Don’t Get Trapped By Trauma: Part 3

What’s happening in our brain when we experience trauma?


In Parts 1 and 2 of this series, we looked at the disconcerting or terrifying effect trauma can have on us, even years are the event. We outlined what we mean be trauma as an experience. In this part (Part 3) we’ll look at the science behind trauma and why we can get “trapped” by it.

What’s actually happening when we experience trauma is that the ‘emotional computer‘ part of our brain whose job it is to make sense of our experience and maintain emotional equilibrium is in overload.

Here we need to look at what’s known as the Adaptive Information Processing System (AIP).  The AIP represents our brain’s capacity to heal and restore emotional balance. It’s the emotional equivalent to the body’s biological capacity to heal itself utilising its immune system.

Our AIP is made up of two parts within the brain: one is the amygdala, the other the prefrontal cortex. Together they interact to make sense of our experiences and help us recover when we get knocked off balance by life events.

A bit more about the amygdala. This is the ancient reptilian part of the brain stem that we are born with. It performs basic functions to ensure our survival: a fight/flight/freeze response. It’s not sophisticated: it doesn’t ‘think’ very much, it just reacts.

The other part of the AIP within the brain, the prefrontal cortex, develops in childhood and particularly from adolescence onwards and it’s not fully formed until we are in our mid 20’s. This is the more sophisticated of the two parts of the AIP.  It can think at a number of levels and achieve a degree of mastery in relation to what we choose to think about, how we think about it and when to do that thinking. It can help us to make sense of our experiences, look at things in perspective, get over upsetting or distressing events and store them in our brain as memories in the same way we do with less disturbing events. We can get them out to look at if we wish, but they don’t come into our heads uninvited or in a way that overwhelms us.

For the most part our AIP works well and we aren’t aware that this teamwork is even going on. It may take a few hours or a few days to ‘get over’ a disturbing event but eventually we can stand back from it, put it in perspective and get on with everyday living. The difficulty comes when something occurs, such as a trauma, which is simply too large, too difficult or too frequent for the two parts of the brain to work together to make sense of what’s happened and process it. In these circumstances the teamwork can break down.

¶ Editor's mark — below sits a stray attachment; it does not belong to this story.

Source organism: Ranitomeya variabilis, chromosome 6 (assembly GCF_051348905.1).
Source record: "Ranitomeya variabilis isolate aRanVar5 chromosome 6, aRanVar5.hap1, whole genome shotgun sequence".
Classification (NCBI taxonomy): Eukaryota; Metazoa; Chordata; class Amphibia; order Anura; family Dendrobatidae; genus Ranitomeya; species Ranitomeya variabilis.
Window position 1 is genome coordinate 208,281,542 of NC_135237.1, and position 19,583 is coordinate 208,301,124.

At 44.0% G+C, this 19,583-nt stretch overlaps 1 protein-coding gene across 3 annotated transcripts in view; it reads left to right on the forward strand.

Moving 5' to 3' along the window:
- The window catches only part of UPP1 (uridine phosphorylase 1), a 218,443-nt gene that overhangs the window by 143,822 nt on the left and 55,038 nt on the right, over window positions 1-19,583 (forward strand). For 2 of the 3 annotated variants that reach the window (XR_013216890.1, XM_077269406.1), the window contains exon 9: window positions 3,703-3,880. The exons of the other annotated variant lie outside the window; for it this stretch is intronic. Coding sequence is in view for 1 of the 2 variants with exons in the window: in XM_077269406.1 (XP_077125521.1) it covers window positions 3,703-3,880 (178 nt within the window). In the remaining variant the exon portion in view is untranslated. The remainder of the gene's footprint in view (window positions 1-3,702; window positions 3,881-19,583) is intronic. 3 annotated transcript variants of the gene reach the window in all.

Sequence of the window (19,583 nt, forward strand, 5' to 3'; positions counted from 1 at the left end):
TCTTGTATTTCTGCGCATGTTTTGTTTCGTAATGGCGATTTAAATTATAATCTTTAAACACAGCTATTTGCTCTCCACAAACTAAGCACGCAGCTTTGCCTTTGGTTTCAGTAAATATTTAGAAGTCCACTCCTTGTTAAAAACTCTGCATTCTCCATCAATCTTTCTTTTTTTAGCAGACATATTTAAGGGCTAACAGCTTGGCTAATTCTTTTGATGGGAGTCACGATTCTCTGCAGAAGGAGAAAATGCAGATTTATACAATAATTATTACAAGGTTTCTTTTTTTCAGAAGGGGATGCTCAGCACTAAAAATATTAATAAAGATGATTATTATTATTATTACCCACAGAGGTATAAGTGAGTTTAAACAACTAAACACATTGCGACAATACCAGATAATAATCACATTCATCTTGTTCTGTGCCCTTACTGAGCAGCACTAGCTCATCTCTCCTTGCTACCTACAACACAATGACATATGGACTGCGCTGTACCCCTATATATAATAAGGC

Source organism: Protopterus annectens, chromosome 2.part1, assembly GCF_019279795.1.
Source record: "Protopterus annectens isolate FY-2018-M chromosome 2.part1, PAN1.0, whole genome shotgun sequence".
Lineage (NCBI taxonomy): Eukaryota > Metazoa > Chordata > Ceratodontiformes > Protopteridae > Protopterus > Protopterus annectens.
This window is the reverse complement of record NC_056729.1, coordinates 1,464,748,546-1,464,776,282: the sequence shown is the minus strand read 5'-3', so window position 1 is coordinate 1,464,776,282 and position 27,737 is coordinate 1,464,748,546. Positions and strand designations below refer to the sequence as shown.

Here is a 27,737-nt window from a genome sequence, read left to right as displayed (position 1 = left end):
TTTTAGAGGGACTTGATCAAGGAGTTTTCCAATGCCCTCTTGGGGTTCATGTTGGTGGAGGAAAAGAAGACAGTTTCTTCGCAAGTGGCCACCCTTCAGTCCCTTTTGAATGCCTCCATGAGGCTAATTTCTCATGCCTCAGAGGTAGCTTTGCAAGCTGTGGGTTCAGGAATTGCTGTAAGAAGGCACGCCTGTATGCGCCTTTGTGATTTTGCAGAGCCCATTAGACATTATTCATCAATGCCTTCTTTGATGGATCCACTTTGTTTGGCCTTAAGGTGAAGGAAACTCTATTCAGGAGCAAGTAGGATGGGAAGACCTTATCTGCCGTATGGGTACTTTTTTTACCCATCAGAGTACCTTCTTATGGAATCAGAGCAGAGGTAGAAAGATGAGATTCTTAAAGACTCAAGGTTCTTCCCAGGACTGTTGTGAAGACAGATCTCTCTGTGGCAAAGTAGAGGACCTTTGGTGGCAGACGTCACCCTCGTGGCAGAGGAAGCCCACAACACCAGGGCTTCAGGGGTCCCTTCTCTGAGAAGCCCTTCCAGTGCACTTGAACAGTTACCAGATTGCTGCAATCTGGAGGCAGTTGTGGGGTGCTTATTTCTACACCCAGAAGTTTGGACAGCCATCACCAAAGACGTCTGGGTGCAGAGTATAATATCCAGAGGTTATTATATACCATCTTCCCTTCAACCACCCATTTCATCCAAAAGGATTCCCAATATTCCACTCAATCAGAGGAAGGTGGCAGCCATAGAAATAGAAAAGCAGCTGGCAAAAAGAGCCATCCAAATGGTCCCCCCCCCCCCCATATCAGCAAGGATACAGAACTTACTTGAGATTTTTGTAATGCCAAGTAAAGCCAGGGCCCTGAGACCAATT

To understand what’s happening to bring about that breakdown in teamwork it’s useful to think of the amygdala as the ‘smoke detector’ in the brain and the prefrontal cortex as the ‘fire investigator’.

In the event of a perceived threat the amygdala (smoke detector) will flash red warning lights and make a loud noise. If the event doesn’t challenge the psyche’s defences too strongly it can stay sufficiently ‘open’ to let in the more sophisticated ‘thinking’ prefrontal cortex (fire investigator) to look at the situation more calmly, think through what’s happening, what’s real or not real, what emotions might be being triggered, and decide what to do to restore some balance and emotional equilibrium.

In the event of a more severe perceived trauma, one that threatens the psyche’s defences too much, the smoke detector goes into overdrive. It isn’t sophisticated enough to know whether the house is on fire or whether someone has just lit a match. It can’t distinguish between what’s an okay thing to think about and what’s not, so it takes a blanket approach and shuts everything down. To protect the mind it activates one of its limited repertoire of responses: either fight, flight or freeze. Fight or flight are more obvious. The freeze response is different. This is the rabbit in front of the headlights scenario where the senses (notably hearing, movement, sight, decision-making) are impaired or in extremis completely shut down temporarily in order to recover.

Because the smoke detector operates milliseconds faster, it’s able to shut out the fire investigator. In these circumstances our capacity to pause, make sense of what’s happening and eventually restore our emotional equilibrium gets hijacked. It’s like one component of the AIP, the smoke detector, is saying, “Danger, danger” while the other component, the fire investigator, is saying “Wait a minute, it might not be so bad.” But the fire investigator can’t be heard above the noise of the smoke detector. In other words when the hardware of the ‘emotional computer’ in our brain has too many conflicting instructions being inputted at once the system overloads and eventually crashes.

This is when we can get stopped in our tracks: because if the traumatic event isn’t processed (made sense of), it’s prevented from becoming a memory, and therefore it remains a current problem: stuck in the system. A story that has no ending – it just keeps looping. We get flashbacks or intrusive thoughts in present day situations or events that remind us of the original trauma. We do our best to press the computer’s STOP button: like avoiding situations which are likely to trigger these flashback experiences, but we can find our lives getting more and more limited.  It’s like we keep living our past in our present, and if we don’t attend to the wound that trauma leaves us with, we are likely to not only live our past in our present, but into our future too.

In the next part (Part4) we’ll look at therapies that break out of this loop and leave the trauma behind.




Trauma article, part3